There are absolutely no limits in life. Wherever you aim is pretty much where you end up. I managed to accomplish some good things in a relatively short life. At the top of that list is leading and inspiring other people to have a closer relationship with Christ/deeper sense of spirituality, or whatever you want to call it. I’ve achieved more than the average person I guess, but so much less than so many of the greats. I always knew I was capable of more, but it was like I was waiting for the next level to come to me–waiting until I got tired enough of my current situation that I had no choice but to change. That works; anger, pain, and dissatisfaction are probably our strongest motivators. But if I could leave people with something, I’d tell them there’s no reason to wait until you’re diagnosed with diabetes or about to get divorced or running from creditors for years before you decide to make a change. In fact, the sooner you start, the easier it will be. For example, I’ve told myself  for the last 3 years that by the time I was 50 or 60, I wanted to be considered in the conversation as one of the best preachers of my generation. I assumed I had 20 years to get there, but if I had known that today was the end, I admit, I would have worked a lot harder to get more exposure and to sharpen my skills.

On another note….

Since I’m about to die and don’t have to put up with so-called Christians anymore, I want all the truly spiritual people (and that’s everyone, by the way) to know that the religions of the world are teaching us essentially the same lessons–love, unity, self-control, peace, joy, faith…. A religion is something that people create in order to get closer to God. If someone wants to get closer to God in a way that you’re not culturally or doctrinally used to, that doesn’t make it wrong. I have learned a lot from Buddhist and Hindu writers in particular–things that are right in line with the Gospel. Don’t ever let anyone limit your definition of or understanding of God, because they will limit your understanding of yourself at the same time.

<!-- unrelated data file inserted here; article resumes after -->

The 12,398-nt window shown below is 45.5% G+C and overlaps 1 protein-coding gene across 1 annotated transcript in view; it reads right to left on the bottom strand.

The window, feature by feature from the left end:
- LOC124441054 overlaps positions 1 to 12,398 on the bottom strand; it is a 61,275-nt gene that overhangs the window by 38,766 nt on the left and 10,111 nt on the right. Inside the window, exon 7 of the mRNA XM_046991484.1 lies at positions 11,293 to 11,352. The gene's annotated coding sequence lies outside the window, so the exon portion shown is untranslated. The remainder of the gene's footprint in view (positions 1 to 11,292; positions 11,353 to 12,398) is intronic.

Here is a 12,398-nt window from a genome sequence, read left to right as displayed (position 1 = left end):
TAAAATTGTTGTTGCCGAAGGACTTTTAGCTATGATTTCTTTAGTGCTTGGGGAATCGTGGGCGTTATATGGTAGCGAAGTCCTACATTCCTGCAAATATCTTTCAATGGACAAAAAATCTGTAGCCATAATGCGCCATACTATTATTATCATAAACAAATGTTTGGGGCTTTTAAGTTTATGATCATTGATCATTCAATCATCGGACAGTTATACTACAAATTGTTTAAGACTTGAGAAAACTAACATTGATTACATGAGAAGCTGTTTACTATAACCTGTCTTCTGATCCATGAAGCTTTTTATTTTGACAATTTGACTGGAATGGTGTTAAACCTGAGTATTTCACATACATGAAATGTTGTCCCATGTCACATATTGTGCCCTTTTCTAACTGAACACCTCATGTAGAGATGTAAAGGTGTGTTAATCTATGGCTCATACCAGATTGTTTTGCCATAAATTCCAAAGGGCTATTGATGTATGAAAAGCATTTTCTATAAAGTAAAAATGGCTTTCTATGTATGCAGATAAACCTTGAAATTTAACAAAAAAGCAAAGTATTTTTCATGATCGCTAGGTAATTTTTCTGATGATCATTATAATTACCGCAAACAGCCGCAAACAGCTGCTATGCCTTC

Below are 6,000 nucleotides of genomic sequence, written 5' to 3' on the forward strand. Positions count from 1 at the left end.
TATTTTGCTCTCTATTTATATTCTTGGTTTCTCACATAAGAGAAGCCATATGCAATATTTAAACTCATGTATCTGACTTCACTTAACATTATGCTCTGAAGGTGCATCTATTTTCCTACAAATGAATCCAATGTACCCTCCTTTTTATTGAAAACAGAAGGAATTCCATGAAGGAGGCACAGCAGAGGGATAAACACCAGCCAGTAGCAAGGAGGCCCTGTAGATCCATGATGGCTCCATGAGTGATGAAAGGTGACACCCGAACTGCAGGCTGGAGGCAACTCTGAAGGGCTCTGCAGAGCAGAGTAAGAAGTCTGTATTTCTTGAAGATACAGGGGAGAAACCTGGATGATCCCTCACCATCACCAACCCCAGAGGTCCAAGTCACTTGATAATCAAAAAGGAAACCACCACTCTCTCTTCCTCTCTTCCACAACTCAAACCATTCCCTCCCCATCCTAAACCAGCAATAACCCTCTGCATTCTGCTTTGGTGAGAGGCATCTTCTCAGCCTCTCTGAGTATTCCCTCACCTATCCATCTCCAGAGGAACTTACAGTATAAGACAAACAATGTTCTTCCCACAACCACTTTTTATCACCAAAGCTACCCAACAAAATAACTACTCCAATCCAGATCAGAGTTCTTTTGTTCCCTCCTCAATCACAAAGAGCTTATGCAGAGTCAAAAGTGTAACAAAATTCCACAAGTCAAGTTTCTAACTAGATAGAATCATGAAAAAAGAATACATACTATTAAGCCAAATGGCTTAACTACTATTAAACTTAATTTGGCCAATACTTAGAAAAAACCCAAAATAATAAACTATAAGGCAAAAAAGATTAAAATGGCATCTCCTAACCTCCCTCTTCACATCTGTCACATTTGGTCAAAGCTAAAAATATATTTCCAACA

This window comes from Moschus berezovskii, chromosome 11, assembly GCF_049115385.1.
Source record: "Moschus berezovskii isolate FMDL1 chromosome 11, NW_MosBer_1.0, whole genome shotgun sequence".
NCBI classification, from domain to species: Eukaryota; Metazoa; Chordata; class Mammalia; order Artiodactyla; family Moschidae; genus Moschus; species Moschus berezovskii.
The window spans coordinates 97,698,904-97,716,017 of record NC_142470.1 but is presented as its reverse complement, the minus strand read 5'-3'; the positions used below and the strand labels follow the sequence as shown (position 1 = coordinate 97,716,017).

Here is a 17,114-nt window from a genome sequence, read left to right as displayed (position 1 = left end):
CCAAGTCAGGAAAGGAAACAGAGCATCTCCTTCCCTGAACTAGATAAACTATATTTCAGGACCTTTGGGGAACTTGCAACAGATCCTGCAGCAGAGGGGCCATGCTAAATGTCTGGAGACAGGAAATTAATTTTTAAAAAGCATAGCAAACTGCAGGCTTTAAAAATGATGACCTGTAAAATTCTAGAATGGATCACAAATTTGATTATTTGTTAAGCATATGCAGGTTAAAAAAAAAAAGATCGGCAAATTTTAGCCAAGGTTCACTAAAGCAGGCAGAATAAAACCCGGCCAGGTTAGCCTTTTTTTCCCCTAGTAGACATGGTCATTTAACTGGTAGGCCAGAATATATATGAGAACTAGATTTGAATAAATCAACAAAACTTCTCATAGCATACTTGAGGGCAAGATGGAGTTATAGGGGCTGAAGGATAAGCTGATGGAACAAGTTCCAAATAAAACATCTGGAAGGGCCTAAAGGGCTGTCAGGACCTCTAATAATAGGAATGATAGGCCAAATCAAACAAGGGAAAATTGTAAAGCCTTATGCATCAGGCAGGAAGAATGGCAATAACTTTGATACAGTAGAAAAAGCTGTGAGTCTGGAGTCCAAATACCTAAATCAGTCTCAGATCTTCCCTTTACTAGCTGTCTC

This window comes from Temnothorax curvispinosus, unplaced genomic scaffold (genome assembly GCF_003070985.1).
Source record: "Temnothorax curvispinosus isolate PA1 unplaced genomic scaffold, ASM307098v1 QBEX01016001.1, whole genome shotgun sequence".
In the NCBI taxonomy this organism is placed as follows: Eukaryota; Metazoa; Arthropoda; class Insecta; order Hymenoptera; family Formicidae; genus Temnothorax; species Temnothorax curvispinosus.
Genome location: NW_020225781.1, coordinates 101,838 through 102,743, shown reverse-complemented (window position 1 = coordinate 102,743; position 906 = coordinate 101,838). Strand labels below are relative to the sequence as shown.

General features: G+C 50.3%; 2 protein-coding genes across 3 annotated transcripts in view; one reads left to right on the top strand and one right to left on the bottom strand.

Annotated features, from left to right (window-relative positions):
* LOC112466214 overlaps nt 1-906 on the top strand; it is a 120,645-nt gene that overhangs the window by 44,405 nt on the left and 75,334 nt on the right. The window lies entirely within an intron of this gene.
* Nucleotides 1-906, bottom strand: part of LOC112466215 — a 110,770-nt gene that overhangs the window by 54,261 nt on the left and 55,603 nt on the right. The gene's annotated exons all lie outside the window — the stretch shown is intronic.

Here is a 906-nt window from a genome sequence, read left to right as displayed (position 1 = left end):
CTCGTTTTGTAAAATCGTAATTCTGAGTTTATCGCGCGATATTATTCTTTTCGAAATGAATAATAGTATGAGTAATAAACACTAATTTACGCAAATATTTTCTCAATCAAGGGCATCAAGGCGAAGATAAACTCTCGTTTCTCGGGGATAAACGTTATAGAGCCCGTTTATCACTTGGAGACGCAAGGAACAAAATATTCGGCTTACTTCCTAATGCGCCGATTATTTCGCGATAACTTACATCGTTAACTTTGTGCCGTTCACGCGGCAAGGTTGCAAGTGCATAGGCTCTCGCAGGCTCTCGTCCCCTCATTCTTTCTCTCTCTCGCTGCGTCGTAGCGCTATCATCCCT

Time’s up…

Could I Funeralize an Atheist?

Officiated a funeral today. It was good by most standards: 84 year old woman, been in church since she was six, plenty of singing. My sermon was about how she was the glue that held the family together, but since she’s gone, it’s “Time to Step Up” (see II Timothy 4:6-8). Another lady accepted Christ afterwards and I’ll baptize her in 3 weeks as a result of my efforts and the Spirit’s movement.

Eulogies are never easy, but this one was about as easy as it gets considering I never met the deceased. She was a Christian, so I and others definitely talked about how we should be celebrating her transition.

Then that got me to thinking: how would I funeralize an atheist I didn’t know? Atheists deserve to be buried with dignity and have good words spoken over them, too. But no gospel? No using the person’s life as a catalyst to lead others to Christ? No rhetorical flourishes about “looking down from the balconies of heaven?” What would I say? What would we sing?

I guess I’d figure something out, but I really never thought about it before.